You feel as if you have been sucker punched. Out of the blue, your job has been taken away. You know it’s time for a change, but where do you begin?
“A career transition can be a tough time, especially if it is unexpected,” says Molly Walsh, certified executive, career coach and principal with Standout Consulting. “But, I’ve seen it time and time again. You will get through this, be employed again and be happy. You will land on the other side.”
Don’t you feel better already? But Walsh, a graduate of the Weatherhead School of Management Executive Coaching Program at Case Western Reserve University, isn’t only a cheerleader. For the past six years, she has guided senior and executive management-level clients through job searches, workforce re-entry and personal branding. Her background also gives her expertise in fundraising, leadership training, nonprofit board relations and creating balance between work and a personal life.
“When I first started helping clients with career transitions, I assumed once they landed a job that would be it. But I have more and more clients who keep me on well into their new roles, sometimes for three or four years,” says Walsh. “They like being coached, they like having a sounding board and having someone who just has their best interests at heart.”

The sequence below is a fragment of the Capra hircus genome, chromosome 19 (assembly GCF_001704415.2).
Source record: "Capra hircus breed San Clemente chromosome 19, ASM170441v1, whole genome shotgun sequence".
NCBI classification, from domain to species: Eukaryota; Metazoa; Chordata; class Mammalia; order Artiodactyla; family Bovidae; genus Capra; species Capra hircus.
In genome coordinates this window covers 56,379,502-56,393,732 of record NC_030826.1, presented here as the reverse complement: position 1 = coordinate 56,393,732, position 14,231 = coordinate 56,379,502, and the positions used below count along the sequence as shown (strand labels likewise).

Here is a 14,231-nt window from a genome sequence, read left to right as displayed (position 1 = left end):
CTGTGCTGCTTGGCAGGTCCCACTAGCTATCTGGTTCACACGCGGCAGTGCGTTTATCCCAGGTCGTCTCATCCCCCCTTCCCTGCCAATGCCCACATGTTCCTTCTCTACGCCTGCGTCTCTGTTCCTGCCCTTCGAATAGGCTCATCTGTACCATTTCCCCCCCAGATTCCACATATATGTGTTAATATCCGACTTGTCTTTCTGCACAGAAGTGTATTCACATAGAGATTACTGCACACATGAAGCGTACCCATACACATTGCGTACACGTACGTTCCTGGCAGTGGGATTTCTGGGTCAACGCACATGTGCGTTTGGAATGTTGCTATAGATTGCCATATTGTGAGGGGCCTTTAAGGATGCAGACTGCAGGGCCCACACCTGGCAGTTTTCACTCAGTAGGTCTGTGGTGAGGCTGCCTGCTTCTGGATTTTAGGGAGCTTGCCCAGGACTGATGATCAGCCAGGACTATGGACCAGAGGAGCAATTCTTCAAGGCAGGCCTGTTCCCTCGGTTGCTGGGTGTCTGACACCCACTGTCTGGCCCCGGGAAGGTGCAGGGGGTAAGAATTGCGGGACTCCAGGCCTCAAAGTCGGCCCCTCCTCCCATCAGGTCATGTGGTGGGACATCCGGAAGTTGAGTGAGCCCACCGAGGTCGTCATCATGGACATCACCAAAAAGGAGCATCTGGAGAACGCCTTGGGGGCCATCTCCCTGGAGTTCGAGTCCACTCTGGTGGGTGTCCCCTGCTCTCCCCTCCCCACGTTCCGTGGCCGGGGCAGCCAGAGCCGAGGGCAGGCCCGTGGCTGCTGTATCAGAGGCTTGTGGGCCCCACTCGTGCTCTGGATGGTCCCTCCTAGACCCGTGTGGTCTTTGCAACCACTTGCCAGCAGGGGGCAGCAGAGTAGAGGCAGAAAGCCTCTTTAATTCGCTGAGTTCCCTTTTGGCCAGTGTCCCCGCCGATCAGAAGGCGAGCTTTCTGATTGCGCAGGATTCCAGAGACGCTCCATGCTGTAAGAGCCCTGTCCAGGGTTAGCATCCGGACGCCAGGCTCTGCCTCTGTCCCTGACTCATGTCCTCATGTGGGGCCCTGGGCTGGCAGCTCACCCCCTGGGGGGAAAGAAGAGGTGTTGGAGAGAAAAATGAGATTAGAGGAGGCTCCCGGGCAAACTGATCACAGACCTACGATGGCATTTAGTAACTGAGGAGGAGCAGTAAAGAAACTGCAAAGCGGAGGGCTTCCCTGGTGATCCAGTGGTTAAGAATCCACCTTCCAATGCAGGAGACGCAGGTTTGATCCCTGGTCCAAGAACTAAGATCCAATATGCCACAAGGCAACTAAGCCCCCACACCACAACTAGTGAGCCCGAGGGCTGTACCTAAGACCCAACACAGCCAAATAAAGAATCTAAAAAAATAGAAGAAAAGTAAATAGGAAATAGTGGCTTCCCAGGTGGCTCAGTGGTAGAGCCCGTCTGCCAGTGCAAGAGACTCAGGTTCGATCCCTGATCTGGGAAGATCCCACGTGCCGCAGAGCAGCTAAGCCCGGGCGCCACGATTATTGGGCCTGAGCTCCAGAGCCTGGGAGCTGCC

Some potential clients contact Walsh through her website. If she believes the professional client/coach relationship can be a good fit, an initial in-person or phone interview (depending on timeframes and geographical locations) is arranged. Walsh is certified to administer proven assessment tests and also has created her own methods and plans that lead others to career success.
Walsh defines a leader as someone who has a vision, clearly articulates that vision and gets other people on board working toward that vision. Although some of her clients are natural leaders, others can be taught leadership skills, and still others are more comfortable and successful with supportive roles. One of her mottoes: “Align What You Do with Who You Are.”
One recent client, a woman in her 40s, had a successful career in health care but decided to make a career transition on her own. Unfortunately, the move was unsuccessful, and she left her new position. She contacted Walsh, not sure of her next move.
“The client had liked doing some of the work she had done in the past and so decided to do her own consulting,” explains Walsh. “She was nervous about going out on her own, but she took a leap of faith. Her career blossomed, and she is so happy. She has more clients now than she thought she ever would have. Now, her biggest challenge is managing the growth of her business.”
Health care is “definitely one profession with a lot of opportunities and movement, especially in Cleveland,” according to Walsh. But she also sees more people opting for work on a contractual basis in many other fields, “doing what they love on their terms.” These professionals like the flexibility of working from home or on a part-time basis, and technology has opened new doors.
“People spend a lot of their life at work. If they’re not happy with what they do, they can make a change,” says Walsh. “I like helping people get there.”
(Standout Consulting, 216-272-9927; standoutconsulting.net)